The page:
Visalia’s UPHS competes in robotics competition annual games

This year’s FIRST Robotics Competition Games require high school students to design robots that throw oversized tennis balls into different goals on the field and climb horizontal bars to win points.

This might sound daunting to a layperson, but the students at University Preparatory High School feel more than up to the task.

As the team — which call itself Arborbotics — gathered on January 7 to find out 2022’s FIRST Robotics Competition specs, it would mark the team’s fifth year participating in the competition.

Arborbotics has six weeks to complete their robot.

But robotics doesn’t come cheap and the UPHS team not only has to build a robot but also has to conduct a fundraising drive.

Arborbotics hopes to raise $10,000 this year to keep the program running, further their community outreach program, and give students more of the valuable opportunities their team provides.


UPHS Robotics Team: Bringing STEM to Tulare County

FIRST means For Inspiration and Recognition of Science and Technology and is a nonprofit organization that aims to offer students an opportunity to learn about STEM, business, and community involvement. FIRST was created in 1989 by Dean Kamen, whose vision was “to transform our culture by creating a world where science and technology are celebrated and where young people dream of becoming science and technology leaders.”

The only high school FRC team in the county, UPHS Arborbotics gives local students a rare opportunity to immerse themselves in a hands-on engineering environment.

In November 2021, Arborbotics won their offseason competition in Madera with the help of their partners—FRC involves teams of three competing to win each match, and the top two ranked teams of the competition selected the small group as the third member of their alliance.

The team began in 2017 when the school’s math teacher, Josh Curtiss, introduced FRC to his students. In FRC, students receive basic materials and an 80 page rule manual, then design, build, wire, and code a robot to compete with other teams on a field about the size of a basketball court.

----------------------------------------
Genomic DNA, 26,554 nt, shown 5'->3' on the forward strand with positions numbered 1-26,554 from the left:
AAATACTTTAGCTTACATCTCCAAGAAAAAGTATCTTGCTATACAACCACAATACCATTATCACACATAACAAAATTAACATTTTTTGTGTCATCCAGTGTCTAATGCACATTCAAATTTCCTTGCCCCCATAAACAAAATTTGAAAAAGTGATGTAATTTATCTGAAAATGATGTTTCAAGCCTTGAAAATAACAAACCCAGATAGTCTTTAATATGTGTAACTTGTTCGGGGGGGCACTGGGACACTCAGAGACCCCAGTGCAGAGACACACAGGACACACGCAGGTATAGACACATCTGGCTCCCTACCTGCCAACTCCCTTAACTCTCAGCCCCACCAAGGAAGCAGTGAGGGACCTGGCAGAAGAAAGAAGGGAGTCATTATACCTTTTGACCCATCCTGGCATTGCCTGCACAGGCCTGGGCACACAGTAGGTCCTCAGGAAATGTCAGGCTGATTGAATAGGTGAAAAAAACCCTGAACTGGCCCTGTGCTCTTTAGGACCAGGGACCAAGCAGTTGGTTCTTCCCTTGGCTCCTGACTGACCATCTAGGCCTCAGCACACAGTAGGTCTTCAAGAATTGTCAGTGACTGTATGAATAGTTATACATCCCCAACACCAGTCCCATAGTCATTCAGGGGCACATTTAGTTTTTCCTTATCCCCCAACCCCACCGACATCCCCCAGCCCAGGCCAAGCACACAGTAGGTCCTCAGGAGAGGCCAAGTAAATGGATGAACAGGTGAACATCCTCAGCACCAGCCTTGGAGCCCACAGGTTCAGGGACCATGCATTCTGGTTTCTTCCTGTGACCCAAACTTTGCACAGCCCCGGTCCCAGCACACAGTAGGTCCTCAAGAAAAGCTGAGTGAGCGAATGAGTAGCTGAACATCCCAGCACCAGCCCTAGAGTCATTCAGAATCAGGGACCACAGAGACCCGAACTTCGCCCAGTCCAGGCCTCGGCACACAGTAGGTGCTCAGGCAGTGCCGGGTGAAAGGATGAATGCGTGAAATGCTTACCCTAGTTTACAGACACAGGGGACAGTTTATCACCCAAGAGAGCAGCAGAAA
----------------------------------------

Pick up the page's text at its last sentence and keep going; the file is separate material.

With the support of their school, families, and community sponsors, the UPHS team successfully built their first robot and attended a competition, even winning the organization’s prestigious Rookie Inspiration Award.

This wasn’t easy—the team started in the back of a math classroom with limited funding and a lack of tools in a program where teams often have access to $50,000 budgets and dedicated building space—but the members worked to find the resources they needed to succeed.

Over the next few years, students wrote grant applications, contacted local businesses for sponsorships, and raised the funds necessary to attend more competitions.

This year’s competition means continued fundraising. So while the students learned about their new robotics challenge they also had to start strategizing how to pay for it.

These community oriented goals shaped the team’s mission statement:

“Arborbotics strives to have our team make an impact on our school and the local community. Our team works to ensure all students at UPHS have an opportunity to learn about STEM beyond the standard classroom. Our ambition is to provide a safe environment for students to make mistakes, ask questions, and learn through experience.”

To live up to their mission, Arborbotics reached out to other schools and organizations to work with younger kids on various STEM related projects, including building flashlights, coding LEGO robots, and holding multiple years of extracurricular robotics workshops with a local elementary school, and even virtually during the height of the pandemic.

The students volunteer at engineering related events, including the recent TCOE Expanding Your Horizons project aimed at helping girls find a passion for science, and are always looking for more opportunities to help increase access to STEM in their area.

An Arborbotics alumni said, “Robotics isn’t just about building a robot. It’s about learning skills useful in all spheres of life. I didn’t think I would be able to talk to my school district board, or organize a whole team of people. Robotics has given me the confidence I needed in myself, and in other people, to be able to push myself and change for the better.”

If you are interested in sponsoring the team, or have a volunteering opportunity for the students, please reach out to team mentor, Josh Curtiss: (559) 827-3889. Or email the team at [email protected].

If you’d like to learn more about the team, you can find their website at

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